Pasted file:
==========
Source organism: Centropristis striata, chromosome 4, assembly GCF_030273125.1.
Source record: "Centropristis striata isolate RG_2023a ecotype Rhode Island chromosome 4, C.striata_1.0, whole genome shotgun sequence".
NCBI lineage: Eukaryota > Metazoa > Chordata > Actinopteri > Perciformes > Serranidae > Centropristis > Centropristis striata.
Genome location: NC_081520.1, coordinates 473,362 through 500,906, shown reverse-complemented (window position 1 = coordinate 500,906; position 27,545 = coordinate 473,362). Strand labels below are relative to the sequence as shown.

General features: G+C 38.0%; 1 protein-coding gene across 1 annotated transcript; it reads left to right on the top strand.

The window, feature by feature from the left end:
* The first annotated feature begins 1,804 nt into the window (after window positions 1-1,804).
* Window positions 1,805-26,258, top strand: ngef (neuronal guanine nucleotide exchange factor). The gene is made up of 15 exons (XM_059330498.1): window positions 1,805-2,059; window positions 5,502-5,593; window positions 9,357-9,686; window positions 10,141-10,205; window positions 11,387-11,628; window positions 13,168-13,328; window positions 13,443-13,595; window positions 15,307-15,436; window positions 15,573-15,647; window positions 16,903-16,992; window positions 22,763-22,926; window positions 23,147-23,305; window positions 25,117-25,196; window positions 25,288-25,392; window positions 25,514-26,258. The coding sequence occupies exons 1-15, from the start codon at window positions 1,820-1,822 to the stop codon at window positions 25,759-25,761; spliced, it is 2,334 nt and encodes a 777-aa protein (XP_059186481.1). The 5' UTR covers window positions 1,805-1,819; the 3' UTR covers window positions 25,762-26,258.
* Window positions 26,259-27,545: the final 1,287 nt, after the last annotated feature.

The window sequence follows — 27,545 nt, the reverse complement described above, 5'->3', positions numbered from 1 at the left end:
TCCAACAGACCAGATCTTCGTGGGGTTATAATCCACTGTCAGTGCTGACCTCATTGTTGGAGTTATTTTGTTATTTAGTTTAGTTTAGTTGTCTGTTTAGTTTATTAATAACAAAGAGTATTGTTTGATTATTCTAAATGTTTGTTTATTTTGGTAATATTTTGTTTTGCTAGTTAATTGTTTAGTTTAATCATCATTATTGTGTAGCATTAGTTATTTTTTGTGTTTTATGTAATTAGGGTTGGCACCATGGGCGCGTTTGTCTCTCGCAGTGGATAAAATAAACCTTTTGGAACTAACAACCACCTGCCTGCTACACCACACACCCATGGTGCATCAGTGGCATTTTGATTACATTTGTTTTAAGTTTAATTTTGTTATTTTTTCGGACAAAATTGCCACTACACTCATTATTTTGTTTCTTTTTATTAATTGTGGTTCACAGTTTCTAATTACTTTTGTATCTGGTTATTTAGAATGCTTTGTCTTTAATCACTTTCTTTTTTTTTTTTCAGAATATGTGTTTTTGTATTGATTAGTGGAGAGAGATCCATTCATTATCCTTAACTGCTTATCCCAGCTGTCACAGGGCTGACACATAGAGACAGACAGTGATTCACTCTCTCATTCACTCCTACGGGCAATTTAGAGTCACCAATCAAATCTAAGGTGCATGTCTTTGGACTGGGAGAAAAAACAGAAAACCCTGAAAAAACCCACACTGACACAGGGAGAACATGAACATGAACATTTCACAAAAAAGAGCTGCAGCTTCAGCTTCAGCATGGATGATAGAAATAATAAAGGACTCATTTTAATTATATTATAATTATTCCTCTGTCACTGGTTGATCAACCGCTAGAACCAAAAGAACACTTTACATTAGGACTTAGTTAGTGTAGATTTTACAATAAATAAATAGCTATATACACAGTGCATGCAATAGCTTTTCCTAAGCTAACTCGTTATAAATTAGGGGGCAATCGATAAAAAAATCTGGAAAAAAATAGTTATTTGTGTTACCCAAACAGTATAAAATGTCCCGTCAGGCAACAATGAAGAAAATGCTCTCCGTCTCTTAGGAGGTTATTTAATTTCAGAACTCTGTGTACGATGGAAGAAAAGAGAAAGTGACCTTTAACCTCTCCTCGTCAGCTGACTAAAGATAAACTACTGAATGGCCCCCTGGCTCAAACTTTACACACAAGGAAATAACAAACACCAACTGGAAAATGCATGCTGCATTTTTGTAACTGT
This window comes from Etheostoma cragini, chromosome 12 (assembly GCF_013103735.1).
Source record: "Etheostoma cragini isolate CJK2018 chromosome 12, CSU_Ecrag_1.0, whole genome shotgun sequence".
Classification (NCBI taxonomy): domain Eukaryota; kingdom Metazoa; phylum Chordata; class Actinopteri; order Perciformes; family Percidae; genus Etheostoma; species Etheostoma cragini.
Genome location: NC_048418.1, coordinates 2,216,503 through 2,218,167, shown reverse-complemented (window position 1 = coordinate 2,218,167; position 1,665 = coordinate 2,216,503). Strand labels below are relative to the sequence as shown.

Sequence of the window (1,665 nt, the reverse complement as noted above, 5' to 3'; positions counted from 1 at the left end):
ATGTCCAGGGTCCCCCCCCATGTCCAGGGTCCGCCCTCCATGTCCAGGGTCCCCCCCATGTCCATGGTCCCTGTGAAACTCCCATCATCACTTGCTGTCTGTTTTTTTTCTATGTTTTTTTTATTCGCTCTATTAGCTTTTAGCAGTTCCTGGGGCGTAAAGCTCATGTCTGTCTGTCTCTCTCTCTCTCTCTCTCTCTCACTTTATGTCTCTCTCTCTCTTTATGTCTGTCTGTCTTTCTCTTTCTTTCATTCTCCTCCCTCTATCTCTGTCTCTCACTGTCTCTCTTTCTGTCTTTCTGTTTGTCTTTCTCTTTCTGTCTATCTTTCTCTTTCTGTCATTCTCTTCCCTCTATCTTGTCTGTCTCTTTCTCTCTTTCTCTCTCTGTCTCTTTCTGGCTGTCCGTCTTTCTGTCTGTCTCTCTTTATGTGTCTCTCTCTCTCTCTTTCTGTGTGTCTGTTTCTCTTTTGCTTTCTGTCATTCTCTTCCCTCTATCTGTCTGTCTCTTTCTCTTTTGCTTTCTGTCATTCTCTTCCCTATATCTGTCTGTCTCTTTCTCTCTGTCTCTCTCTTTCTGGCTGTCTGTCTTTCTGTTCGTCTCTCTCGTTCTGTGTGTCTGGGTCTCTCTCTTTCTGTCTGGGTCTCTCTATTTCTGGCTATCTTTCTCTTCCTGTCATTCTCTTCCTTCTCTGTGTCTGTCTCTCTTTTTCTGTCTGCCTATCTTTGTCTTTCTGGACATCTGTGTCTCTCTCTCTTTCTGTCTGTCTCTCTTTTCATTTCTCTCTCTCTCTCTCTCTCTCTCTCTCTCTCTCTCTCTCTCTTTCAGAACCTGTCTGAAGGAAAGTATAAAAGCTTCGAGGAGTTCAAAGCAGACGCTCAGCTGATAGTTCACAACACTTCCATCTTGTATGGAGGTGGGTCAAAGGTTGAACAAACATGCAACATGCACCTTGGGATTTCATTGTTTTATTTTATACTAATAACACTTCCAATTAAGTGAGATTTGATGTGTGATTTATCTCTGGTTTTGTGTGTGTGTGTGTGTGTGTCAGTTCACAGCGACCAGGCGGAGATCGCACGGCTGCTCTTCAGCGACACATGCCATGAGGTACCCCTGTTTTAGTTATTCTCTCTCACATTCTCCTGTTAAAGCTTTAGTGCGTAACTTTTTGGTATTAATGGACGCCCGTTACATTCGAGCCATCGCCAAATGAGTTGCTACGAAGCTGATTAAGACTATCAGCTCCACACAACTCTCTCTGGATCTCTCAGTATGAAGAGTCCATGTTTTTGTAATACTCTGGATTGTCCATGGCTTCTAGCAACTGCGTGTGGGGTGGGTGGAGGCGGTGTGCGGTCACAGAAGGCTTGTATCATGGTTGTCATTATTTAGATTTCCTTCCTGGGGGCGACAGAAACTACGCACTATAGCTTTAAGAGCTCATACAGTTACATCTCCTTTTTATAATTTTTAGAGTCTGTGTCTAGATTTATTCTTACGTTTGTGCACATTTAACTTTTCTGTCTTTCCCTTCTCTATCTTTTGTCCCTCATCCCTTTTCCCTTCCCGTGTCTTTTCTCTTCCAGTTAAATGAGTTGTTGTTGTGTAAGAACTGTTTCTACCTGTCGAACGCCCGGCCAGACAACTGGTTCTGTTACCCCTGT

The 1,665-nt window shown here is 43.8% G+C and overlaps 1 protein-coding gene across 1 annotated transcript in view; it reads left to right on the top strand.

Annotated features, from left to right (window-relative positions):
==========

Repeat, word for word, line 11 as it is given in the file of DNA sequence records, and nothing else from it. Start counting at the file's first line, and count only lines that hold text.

TCCAACAGACCAGATCTTCGTGGGGTTATAATCCACTGTCAGTGCTGACCTCATTGTTGGAGTTATTTTGTTATTTAGTTTAGTTTAGTTGTCTGTTTAGTTTATTAATAACAAAGAGTATTGTTTGATTATTCTAAATGTTTGTTTATTTTGGTAATATTTTGTTTTGCTAGTTAATTGTTTAGTTTAATCATCATTATTGTGTAGCATTAGTTATTTTTTGTGTTTTATGTAATTAGGGTTGGCACCATGGGCGCGTTTGTCTCTCGCAGTGGATAAAATAAACCTTTTGGAACTAACAACCACCTGCCTGCTACACCACACACCCATGGTGCATCAGTGGCATTTTGATTACATTTGTTTTAAGTTTAATTTTGTTATTTTTTCGGACAAAATTGCCACTACACTCATTATTTTGTTTCTTTTTATTAATTGTGGTTCACAGTTTCTAATTACTTTTGTATCTGGTTATTTAGAATGCTTTGTCTTTAATCACTTTCTTTTTTTTTTTTCAGAATATGTGTTTTTGTATTGATTAGTGGAGAGAGATCCATTCATTATCCTTAACTGCTTATCCCAGCTGTCACAGGGCTGACACATAGAGACAGACAGTGATTCACTCTCTCATTCACTCCTACGGGCAATTTAGAGTCACCAATCAAATCTAAGGTGCATGTCTTTGGACTGGGAGAAAAAACAGAAAACCCTGAAAAAACCCACACTGACACAGGGAGAACATGAACATGAACATTTCACAAAAAAGAGCTGCAGCTTCAGCTTCAGCATGGATGATAGAAATAATAAAGGACTCATTTTAATTATATTATAATTATTCCTCTGTCACTGGTTGATCAACCGCTAGAACCAAAAGAACACTTTACATTAGGACTTAGTTAGTGTAGATTTTACAATAAATAAATAGCTATATACACAGTGCATGCAATAGCTTTTCCTAAGCTAACTCGTTATAAATTAGGGGGCAATCGATAAAAAAATCTGGAAAAAAATAGTTATTTGTGTTACCCAAACAGTATAAAATGTCCCGTCAGGCAACAATGAAGAAAATGCTCTCCGTCTCTTAGGAGGTTATTTAATTTCAGAACTCTGTGTACGATGGAAGAAAAGAGAAAGTGACCTTTAACCTCTCCTCGTCAGCTGACTAAAGATAAACTACTGAATGGCCCCCTGGCTCAAACTTTACACACAAGGAAATAACAAACACCAACTGGAAAATGCATGCTGCATTTTTGTAACTGT